I remember reading Tom Perotta’s Little Children in my late teens and connecting with the protagonist, Sarah, in the playground. Much like my spirit mom Sharon Morris in Catastrophe, she finds herself unable to really connect with the other parents. And yet, she engages in the gossip. She goes “back to high school” in a way, giving in to the banter, and even giving to the dare to hug the attractive dad across the yard.

And I won’t lie, being outside (because Covid, yo) waiting for my kid to get out of school and bantering with the other moms (because the dads basically keep to themselves, honestly) really gives me Little Children vibes. And not in a bad way.

It takes me back to being a kid in a way. That insecurity. That need to fit in? Not to mention that need to connect with the parents of the kids who will inevitably become my kid’s best friends, rivals, lovers? I remember being a kid myself, happy that my friends’ parents were friends, or so it seemed.

I try my best to bust out of my shell and talk. Mingle. Ask how the other parents are doing. It’s hard. I’m always second-guessing myself, thinking I’m always over-dressed. Thinking that I look pretentious AF. Thinking that I look as though I can’t handle shit with my parents though. I worry about everyyyyyything.

A little side-story:

The funny thing about this is that one of my old elementary school friends is now a mother who waits outside the school to pick up her son. I didn’t recognize her at first. She didn’t recognize me either. She recognized my parents.

I felt awful asking for a name to kickstart my memory. But holy shit, has this been so strange and eye-opening. She has a son my daughter’s age, and a daughter a could years older than my son. She lives down the street from me. Like me, she is also obsessed with Halloween and her yard is also jam-packed with spooky decorations.

We’ve talked of elementary school often. Of what we thought. Of the boys we dated. Of where our old friends have gone and achieved. I’ve enjoyed these weird nostalgic talks and the things I can pull from them, reconnecting with my old self while connecting that same me to my daughter’s current experiences.

Most of her school days are still pretty mundane in terms of the things that might come her way in school, but she still has Kindergarten trials and talks to me of them. I do my best to express empathy and suggest ways she can learn from her experiences, improve on herself, understand herself.

Intro to #SCHOOLMOMLIFE

And well, this is where I am. Recently a cold passed through a school. My daughter got it. Then my son did. And even though my immune system kicks ass, I got it pretty good.

Everything happens so fast.

Sometimes, like fiction, life is strange and connects (or reconnects) you with people you wouldn’t think of.

So that’s been the first month of my whole “school mom” experience. ONe thing I have loved most about it is the walks to school in the morning. Once winter hits it’s gonna be a real hit, but this week in particular has done a real number on my psyche in terms of feeling the fall experience.

When I went to work day after day, I didn’t have time to enjoy the gloomy fog, the crunchy leaves, the brisk air. This past week I had to call in sick at work for several days (because again, COVID) but because school mom life knows no bounds, I still gotta walk my kid to school. But now, walking to school, I feel like elementary school me gets to relive all that good fall shit. All because I’m a school mom.

See, there are some perks!

Note:

For those readers not in Canada, the sneaker picture on this header image is a reference to Terry Fox, a man who lost his leg to cancer and then ran the “Marathon of Hope” across Canada for cancer research in 1980. 2020 is the 50th anniversary of the Marathon of Hope.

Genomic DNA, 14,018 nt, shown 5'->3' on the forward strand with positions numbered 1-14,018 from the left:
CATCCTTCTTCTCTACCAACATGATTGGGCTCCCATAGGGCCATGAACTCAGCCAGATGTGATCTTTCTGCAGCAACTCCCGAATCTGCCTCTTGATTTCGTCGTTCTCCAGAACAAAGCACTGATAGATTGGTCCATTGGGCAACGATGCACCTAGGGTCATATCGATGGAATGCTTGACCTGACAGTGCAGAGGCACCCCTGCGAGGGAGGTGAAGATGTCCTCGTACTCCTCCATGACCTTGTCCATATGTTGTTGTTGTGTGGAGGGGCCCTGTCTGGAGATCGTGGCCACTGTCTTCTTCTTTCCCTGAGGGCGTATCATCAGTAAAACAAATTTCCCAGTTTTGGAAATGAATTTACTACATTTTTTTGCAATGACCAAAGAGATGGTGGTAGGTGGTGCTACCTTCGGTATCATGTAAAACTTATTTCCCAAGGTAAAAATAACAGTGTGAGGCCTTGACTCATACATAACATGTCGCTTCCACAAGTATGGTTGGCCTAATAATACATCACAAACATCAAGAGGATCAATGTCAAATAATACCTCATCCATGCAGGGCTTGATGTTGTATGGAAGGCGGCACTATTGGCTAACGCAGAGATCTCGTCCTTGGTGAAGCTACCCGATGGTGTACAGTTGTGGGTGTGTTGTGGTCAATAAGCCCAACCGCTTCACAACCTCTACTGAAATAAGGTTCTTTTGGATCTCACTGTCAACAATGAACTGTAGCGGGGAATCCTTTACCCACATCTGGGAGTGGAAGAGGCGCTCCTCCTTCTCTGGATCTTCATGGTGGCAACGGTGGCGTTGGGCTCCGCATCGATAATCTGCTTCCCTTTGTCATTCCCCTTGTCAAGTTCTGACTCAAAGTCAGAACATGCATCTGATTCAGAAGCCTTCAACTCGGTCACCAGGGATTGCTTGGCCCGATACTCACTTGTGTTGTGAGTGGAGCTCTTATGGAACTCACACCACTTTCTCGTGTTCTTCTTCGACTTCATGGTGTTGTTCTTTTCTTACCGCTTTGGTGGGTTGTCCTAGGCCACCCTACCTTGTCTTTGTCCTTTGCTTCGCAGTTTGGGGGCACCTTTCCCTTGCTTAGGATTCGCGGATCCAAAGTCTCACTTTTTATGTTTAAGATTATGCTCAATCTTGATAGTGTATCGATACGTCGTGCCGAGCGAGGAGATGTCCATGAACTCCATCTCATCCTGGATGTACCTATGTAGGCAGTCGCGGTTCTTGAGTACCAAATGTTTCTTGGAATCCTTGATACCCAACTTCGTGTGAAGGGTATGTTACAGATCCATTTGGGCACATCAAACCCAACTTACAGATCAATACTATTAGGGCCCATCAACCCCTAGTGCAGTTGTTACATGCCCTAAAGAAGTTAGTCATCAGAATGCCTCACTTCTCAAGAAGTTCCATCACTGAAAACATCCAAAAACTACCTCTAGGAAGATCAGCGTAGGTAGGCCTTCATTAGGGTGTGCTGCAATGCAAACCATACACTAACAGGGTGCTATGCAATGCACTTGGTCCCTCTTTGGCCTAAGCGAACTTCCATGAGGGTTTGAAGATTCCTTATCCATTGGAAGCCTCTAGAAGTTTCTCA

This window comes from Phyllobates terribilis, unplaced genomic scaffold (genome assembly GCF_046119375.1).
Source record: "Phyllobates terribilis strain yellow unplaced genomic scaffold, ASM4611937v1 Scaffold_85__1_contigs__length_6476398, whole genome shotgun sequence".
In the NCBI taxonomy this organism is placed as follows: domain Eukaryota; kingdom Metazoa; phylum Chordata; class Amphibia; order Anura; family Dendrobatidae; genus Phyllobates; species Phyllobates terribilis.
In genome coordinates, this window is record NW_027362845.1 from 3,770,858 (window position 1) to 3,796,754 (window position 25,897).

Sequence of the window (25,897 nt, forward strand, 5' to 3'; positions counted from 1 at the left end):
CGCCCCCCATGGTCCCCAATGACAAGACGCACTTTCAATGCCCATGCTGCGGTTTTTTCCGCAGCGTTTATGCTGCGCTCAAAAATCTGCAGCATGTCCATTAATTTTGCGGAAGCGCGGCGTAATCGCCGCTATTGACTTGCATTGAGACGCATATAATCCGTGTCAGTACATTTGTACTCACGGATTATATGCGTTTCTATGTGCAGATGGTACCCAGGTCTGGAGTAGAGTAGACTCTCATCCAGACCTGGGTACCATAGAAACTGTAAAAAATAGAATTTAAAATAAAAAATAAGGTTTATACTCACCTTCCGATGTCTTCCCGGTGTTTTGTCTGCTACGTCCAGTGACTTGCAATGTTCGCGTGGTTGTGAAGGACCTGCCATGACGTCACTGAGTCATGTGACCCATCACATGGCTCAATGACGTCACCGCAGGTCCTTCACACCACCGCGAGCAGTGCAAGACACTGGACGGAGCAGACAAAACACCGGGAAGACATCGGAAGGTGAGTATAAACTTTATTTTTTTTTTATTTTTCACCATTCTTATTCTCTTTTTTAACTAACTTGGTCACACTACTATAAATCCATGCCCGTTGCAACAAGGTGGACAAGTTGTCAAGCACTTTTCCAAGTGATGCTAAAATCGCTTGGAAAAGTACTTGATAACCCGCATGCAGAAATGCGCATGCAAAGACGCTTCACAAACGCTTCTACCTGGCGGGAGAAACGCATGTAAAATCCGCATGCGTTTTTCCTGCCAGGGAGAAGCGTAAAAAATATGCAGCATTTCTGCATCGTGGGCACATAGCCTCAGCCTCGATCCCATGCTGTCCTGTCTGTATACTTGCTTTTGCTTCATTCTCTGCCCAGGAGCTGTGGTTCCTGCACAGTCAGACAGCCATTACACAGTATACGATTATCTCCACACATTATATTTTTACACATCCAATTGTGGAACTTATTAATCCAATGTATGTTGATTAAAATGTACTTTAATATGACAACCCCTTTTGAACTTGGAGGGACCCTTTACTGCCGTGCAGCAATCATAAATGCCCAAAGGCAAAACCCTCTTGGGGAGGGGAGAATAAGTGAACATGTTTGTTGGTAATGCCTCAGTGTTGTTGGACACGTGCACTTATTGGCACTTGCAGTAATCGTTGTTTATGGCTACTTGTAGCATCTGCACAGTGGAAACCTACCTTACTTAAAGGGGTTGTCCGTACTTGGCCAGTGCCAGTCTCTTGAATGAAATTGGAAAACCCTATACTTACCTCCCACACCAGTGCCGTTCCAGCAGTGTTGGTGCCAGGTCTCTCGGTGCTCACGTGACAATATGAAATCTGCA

Canadian students run their own small runs every September to honour Terry’s mission and raise money for cancer research. He’s one of the most inspiring Canadians in history and you can learn more about him and the Terry Fox Foundation as well.

Like this post? With your support, I will have the opportunity to write more fiction, plus more creative blogs like this one. Support my work on Patreon and get yourself some nifty perks.
Rebecca

Rebecca is a neo-noir author from Kamloops, British Columbia. Her first collection of gritty short fiction, Vile Men was published by Dark House Press in 2015. She also writes about her writer lifestyle on her blog at rebeccajoneshowe.com.

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  • Rachael Mikalishen October 21, 2020 at 1:30 pm

    I actually like your personal stuff best. Makes sense being your sister. My life is chaotic in a different way, but I also have minimal time for self care #whatsthat? I can imagine the weird pressure to fit in with other parents. Usually people look for someone who seems similar to them to connect with, and not many young moms dress like you. In my opinion, you’re badass and they probably get intimidated. Show them they don’t need to be. Tell them you like their umbrella or hat or jeggings (I know you dont). Women love getting compliments from other women.

    • Rebecca October 21, 2020 at 5:01 pm

      I do my best to socialize. There are a few groups of moms who talk regularly but most of the parents still seem insecure, which gives off more of those “Little Children” vibes from the book. It’s an interesting dynamic.

      I do my best to chat and compliment when I can. It’s tough when people always compliment ME first and then proceed to talk poorly about themselves immediately afterward. I don’t know why women do that so much. “Oh, I love your boots but I could NEVER pull them off. I just wear these trashy garbage boots all the time, hahahahahaha.”

      Whyyyyyyyyyyyyyyyy.

    I'm Rebecca Jones-Howe, a neo-noir writer and author of the short story collection, VILE MEN. My work has been featured in [PANK], Pulp Modern and Punchnel's, among other magazines. This site houses my writing profile and my blog, which features posts on writing, fashion, lifestyle + more. Want more?

    - RJH